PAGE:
In 1950 Alan Turing, a logician and philosopher, proposed a test of a machine’s ability to imitate a human. His Turing test envisaged a human examiner evaluating a conversation with a hidden participant, and trying to deduce whether that participant is another human or an intelligent machine.

The Imitation Game, a film about Turing’s life starring Benedict Cumberbatch, and the cult-classic Ex Machina with Dómhnaill Gleeson, both explore the challenge.

But more frequently, the test is in reverse: a machine needs to try and work out whether it is dealing with a human or another machine pretending to be human.

One example is the airlines’ long-standing battle with “screen scrapers”. Screen scrapers are software programs deliberately written by one company – for example, a flight price comparison site – to extract data from another company, such as Aer Lingus or Ryanair, without that company’s permission, co-operation or perhaps even knowledge.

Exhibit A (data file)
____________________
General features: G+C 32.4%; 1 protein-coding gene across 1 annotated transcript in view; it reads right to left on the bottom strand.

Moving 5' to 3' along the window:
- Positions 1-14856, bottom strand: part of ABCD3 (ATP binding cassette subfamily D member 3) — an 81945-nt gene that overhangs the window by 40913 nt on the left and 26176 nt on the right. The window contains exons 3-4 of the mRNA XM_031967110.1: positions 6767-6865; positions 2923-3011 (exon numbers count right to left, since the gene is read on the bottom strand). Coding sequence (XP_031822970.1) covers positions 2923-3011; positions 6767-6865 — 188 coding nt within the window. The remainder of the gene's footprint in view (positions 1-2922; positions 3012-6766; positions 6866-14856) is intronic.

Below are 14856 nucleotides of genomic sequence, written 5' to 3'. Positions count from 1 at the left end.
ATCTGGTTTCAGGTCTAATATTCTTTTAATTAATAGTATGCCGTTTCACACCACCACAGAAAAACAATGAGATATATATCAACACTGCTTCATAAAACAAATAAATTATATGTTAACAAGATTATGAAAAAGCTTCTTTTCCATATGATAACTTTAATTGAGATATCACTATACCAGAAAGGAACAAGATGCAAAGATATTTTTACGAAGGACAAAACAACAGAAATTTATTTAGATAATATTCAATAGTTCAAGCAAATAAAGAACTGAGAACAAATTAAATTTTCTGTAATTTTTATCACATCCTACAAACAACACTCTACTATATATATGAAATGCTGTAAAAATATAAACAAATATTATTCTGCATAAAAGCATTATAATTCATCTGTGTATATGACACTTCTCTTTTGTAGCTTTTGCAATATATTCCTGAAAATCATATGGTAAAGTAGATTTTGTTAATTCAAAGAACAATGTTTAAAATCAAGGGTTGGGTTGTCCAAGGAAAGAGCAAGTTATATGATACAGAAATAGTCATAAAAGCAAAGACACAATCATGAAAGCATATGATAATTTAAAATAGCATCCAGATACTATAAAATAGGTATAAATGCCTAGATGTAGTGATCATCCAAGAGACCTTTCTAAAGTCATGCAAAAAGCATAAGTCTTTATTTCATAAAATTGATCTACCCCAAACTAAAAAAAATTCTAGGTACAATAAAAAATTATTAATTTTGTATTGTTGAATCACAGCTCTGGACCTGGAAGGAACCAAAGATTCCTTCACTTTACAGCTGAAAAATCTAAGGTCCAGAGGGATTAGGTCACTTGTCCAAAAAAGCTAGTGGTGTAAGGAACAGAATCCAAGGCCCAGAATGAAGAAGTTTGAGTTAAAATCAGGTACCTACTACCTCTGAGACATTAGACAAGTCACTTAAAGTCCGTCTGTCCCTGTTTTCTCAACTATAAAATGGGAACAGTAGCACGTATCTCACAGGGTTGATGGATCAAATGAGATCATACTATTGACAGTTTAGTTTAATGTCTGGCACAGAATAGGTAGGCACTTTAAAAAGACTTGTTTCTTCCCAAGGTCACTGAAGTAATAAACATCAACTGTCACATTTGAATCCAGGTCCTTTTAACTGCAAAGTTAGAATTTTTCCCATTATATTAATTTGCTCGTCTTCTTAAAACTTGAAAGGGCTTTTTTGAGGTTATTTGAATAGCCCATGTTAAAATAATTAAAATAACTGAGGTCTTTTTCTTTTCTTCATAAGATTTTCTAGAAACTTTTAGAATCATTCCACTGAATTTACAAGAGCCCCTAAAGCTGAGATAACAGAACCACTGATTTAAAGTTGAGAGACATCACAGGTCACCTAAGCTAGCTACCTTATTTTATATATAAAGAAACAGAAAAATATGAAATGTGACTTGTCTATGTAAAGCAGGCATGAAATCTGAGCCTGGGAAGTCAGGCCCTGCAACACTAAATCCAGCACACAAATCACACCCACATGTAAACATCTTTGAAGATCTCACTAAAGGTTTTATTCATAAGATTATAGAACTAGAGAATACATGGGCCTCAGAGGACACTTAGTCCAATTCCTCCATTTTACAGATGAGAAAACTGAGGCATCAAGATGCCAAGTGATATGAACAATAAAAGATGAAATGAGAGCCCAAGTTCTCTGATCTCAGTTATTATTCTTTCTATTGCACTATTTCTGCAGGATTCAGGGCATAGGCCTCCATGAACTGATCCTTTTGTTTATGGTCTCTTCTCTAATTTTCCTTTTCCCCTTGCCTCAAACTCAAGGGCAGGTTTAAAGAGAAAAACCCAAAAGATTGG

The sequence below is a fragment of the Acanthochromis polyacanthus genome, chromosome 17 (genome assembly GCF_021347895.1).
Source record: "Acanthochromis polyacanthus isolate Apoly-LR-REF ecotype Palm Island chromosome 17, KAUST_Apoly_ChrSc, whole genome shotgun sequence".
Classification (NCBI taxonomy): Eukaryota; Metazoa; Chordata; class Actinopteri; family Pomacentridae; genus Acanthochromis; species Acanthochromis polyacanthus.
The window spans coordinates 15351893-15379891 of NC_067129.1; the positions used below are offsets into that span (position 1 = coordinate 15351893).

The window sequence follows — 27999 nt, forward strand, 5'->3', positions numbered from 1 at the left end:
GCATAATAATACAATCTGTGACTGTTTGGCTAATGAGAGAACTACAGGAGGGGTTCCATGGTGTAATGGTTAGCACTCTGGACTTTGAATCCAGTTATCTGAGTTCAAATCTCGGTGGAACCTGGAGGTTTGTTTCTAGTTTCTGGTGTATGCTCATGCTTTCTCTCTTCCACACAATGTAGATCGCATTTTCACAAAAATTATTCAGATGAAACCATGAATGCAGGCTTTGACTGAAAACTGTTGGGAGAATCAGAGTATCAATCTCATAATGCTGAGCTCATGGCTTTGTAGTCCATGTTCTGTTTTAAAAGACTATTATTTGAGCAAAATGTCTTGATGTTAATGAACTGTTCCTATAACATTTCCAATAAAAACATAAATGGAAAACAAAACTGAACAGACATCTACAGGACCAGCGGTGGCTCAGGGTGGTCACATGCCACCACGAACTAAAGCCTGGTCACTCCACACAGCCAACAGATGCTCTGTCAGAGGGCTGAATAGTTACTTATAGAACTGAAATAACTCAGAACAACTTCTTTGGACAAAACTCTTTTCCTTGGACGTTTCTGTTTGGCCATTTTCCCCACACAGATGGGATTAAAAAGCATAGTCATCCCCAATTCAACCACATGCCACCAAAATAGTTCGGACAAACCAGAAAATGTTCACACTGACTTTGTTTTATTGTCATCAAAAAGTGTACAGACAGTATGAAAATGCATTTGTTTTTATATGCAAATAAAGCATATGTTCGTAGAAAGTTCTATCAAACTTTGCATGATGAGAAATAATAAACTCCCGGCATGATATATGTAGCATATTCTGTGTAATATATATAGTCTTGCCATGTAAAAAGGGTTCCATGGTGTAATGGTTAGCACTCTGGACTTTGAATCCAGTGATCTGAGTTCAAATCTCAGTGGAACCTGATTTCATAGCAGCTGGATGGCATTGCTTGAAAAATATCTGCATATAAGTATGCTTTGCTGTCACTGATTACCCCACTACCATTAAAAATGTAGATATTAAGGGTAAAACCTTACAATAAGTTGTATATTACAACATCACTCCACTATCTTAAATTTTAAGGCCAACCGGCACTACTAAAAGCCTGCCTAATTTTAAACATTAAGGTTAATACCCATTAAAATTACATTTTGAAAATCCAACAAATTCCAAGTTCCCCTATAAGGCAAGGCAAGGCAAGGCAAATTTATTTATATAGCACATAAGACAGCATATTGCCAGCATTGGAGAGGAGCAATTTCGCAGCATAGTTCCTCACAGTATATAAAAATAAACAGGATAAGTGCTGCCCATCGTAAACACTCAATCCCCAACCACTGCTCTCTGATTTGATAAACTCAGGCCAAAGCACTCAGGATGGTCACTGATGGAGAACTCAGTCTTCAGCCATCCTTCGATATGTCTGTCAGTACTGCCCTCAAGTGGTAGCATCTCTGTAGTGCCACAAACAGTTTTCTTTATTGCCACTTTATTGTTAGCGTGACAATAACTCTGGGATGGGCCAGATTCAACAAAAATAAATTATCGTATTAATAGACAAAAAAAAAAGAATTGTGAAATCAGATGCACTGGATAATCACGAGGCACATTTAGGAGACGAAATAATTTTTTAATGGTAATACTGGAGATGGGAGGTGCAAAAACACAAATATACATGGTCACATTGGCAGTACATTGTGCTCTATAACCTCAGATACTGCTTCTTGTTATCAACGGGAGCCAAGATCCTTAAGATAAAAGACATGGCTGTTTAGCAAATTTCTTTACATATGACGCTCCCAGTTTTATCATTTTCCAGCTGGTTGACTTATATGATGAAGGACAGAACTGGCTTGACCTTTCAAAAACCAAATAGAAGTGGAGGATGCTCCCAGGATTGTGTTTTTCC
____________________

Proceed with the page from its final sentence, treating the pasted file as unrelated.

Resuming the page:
The computer presents a screen as usual but rather than being read by a human, the display is instead analysed by scraping software to extract the target values. Scraping is an efficient way to automatically harvest large amounts of information, particularly since the technology does not require the co-operation of the data owner. It is frequently commercially offensive and often illegal.


One way in which a machine can attempt to defend itself against screen scraping is through “captchas”. These are short challenge quizzes, which are intended to be quick for a human to solve but challenging for another computer. Examples include being able to decipher deliberately-distorted text, or to select key features within a blurred photograph.

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However, many people, including myself, find them highly irritating as they interrupt what you are about to do – reserve a ticket, book a place or fill in an online form.



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